The Fund approved 27 assistance programs in the crisis period, but only Greece and Iceland had any close connection with the global crisis. There were large programs with Ukraine, Hungary and Romania, but economic contagion was not the main issue (although political contagion might have been a central motivation).

So much for the past. Will there be a greater role for the IMF next time?

It’s true that the current Plan B is not in great shape, although the Fund itself is much better prepared. Countries’ first line of defence is their own foreign exchange reserves, which are a costly and inefficient form of insurance: as was demonstrated in 2008, a modest fall in reserve levels is taken by financial markets as a signal to panic. The various regional arrangements (such as the Chiang Mai Initiative Multilateral) have yet to be used and there is no formal coordination mechanism between them and the Fund. Many of the regional swap deals would not be much use in time of trouble.

The big change, however, is that the relevant part of Plan A (preventative measures in the financial sector) is in much better shape. For a start, the memories of 2008 are fresh, and awareness is a powerful antidote. The G20’s Financial Stability Board (successor to the BIS’ Financial Stability Forum) has had principal carriage of reinforcing the prudential framework. The national prudential supervisors are far better prepared than in 2008 and the domestic Plan Bs are much more fully developed.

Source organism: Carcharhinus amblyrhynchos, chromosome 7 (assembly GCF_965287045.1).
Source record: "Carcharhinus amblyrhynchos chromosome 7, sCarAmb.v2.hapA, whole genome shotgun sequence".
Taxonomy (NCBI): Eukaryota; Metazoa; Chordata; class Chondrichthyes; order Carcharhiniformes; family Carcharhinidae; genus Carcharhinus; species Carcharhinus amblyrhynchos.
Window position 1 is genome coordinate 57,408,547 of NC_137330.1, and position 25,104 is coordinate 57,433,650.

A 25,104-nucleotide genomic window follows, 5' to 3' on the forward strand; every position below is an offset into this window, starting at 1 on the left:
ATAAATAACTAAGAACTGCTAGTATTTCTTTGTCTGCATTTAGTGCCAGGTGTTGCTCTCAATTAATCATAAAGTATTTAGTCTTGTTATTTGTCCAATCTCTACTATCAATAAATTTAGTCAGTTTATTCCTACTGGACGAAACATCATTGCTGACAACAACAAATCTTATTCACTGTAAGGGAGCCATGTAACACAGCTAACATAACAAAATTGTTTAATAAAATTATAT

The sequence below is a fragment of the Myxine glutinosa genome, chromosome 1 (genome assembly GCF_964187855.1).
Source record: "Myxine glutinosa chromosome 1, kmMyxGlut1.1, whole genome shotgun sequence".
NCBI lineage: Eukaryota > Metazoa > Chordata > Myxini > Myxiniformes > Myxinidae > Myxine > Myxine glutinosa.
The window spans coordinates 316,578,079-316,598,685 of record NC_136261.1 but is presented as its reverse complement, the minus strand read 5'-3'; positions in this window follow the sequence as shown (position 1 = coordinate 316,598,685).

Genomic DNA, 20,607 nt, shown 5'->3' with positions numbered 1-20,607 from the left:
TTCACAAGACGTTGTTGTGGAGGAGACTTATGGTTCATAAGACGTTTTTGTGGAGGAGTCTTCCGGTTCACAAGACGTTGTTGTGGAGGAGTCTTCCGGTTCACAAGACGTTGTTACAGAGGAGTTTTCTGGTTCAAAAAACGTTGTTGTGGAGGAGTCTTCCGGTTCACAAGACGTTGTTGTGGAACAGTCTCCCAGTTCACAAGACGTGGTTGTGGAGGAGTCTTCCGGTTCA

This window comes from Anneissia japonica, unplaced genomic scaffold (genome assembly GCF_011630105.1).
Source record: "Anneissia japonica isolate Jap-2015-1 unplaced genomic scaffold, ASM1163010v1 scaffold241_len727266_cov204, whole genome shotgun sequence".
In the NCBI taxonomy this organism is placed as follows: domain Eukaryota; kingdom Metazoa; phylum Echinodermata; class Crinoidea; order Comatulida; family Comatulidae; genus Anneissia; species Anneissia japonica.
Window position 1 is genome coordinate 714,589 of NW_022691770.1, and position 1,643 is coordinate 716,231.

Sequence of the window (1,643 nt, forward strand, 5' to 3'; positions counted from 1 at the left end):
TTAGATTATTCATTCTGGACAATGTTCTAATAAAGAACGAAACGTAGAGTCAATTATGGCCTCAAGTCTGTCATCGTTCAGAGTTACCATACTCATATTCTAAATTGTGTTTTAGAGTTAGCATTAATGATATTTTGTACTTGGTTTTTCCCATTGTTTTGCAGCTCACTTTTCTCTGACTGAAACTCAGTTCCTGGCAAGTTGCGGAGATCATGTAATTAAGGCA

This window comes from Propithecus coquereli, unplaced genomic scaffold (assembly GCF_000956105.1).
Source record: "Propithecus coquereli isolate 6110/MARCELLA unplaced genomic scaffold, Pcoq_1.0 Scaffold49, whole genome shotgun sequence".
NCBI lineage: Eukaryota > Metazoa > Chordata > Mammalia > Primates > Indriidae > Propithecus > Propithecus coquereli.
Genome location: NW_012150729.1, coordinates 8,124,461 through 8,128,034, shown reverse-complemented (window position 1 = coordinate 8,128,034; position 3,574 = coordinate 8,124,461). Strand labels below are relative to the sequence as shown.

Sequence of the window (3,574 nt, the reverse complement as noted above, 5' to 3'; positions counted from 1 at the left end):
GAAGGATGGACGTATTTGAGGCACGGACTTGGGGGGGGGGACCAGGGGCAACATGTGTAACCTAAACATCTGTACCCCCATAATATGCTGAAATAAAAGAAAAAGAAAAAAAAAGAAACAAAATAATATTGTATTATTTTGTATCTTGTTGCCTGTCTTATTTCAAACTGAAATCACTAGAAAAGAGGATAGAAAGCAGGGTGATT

This is important when thinking about the nature of any future financial crisis, and the need for a global ‘Plan B’ to contain the fallout. Europe might yet experience something that looks a bit like the 2010 crisis in the peripheral countries, if Italian banks fail. But this should be for the EU and the European Central Bank to sort out. Let’s hope the IMF has learned the lesson of Greece, and stays on the sidelines.

Elsewhere, the problems are much more likely to be the standard problem the Fund has dealt with since its creation: an individual country which gets into trouble through poor policies or bad luck (usually the former), whose problems are idiosyncratic and not very contagious. Brazil comes to mind, but there are others as well. The Fund’s resources have been substantially augmented since 2008 to handle these situations.

What about the Big One: if China has a financial crisis? This would certainly have repercussions for the rest of the world (including Australia) but it is hard to see much of an expanded role for the Fund. It seems extremely unlikely that China would ask for a Fund program to handle something which it has the resources and ‘fiscal space’ to look after itself. There might be ‘innocent bystanders’ dependent on China trade (Africa is probably more vulnerable than our region), but these are small-scale problems which the Fund’s existing programs seem well placed to handle, with not much likelihood of the sort of global contagion demonstrated in 2008.

It’s good that the Fund is ‘thinking the unthinkable’ and exploring all the things that might go wrong in its sphere. But having done that, there doesn’t seem much of a case for any empire-building in Washington.

Photo courtesy of Flickr user Graeme Maclean